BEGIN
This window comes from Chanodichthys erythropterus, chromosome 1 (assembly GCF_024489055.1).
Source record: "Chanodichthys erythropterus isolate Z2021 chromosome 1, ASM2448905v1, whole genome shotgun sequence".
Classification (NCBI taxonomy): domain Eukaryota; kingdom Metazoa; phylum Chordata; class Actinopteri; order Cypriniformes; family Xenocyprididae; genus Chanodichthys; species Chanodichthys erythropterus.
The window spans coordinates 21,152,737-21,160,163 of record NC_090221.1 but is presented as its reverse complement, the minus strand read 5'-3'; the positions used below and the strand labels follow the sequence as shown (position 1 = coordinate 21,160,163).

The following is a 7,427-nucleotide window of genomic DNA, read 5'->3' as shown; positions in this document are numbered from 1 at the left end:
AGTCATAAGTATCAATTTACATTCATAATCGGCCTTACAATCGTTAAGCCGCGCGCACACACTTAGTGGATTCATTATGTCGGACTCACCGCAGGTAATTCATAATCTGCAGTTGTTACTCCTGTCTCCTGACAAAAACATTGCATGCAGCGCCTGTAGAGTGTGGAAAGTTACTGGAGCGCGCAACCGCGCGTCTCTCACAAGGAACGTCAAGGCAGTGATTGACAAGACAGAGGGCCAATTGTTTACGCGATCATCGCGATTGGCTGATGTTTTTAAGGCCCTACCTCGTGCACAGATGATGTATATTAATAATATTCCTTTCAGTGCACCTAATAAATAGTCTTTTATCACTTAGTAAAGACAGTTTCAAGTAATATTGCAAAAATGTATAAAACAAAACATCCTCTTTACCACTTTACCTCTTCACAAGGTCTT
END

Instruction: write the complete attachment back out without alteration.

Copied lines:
This window comes from Chanodichthys erythropterus, chromosome 1 (assembly GCF_024489055.1).
Source record: "Chanodichthys erythropterus isolate Z2021 chromosome 1, ASM2448905v1, whole genome shotgun sequence".
Classification (NCBI taxonomy): domain Eukaryota; kingdom Metazoa; phylum Chordata; class Actinopteri; order Cypriniformes; family Xenocyprididae; genus Chanodichthys; species Chanodichthys erythropterus.
The window spans coordinates 21,152,737-21,160,163 of record NC_090221.1 but is presented as its reverse complement, the minus strand read 5'-3'; the positions used below and the strand labels follow the sequence as shown (position 1 = coordinate 21,160,163).

The following is a 7,427-nucleotide window of genomic DNA, read 5'->3' as shown; positions in this document are numbered from 1 at the left end:
AGTCATAAGTATCAATTTACATTCATAATCGGCCTTACAATCGTTAAGCCGCGCGCACACACTTAGTGGATTCATTATGTCGGACTCACCGCAGGTAATTCATAATCTGCAGTTGTTACTCCTGTCTCCTGACAAAAACATTGCATGCAGCGCCTGTAGAGTGTGGAAAGTTACTGGAGCGCGCAACCGCGCGTCTCTCACAAGGAACGTCAAGGCAGTGATTGACAAGACAGAGGGCCAATTGTTTACGCGATCATCGCGATTGGCTGATGTTTTTAAGGCCCTACCTCGTGCACAGATGATGTATATTAATAATATTCCTTTCAGTGCACCTAATAAATAGTCTTTTATCACTTAGTAAAGACAGTTTCAAGTAATATTGCAAAAATGTATAAAACAAAACATCCTCTTTACCACTTTACCTCTTCACAAGGTCTT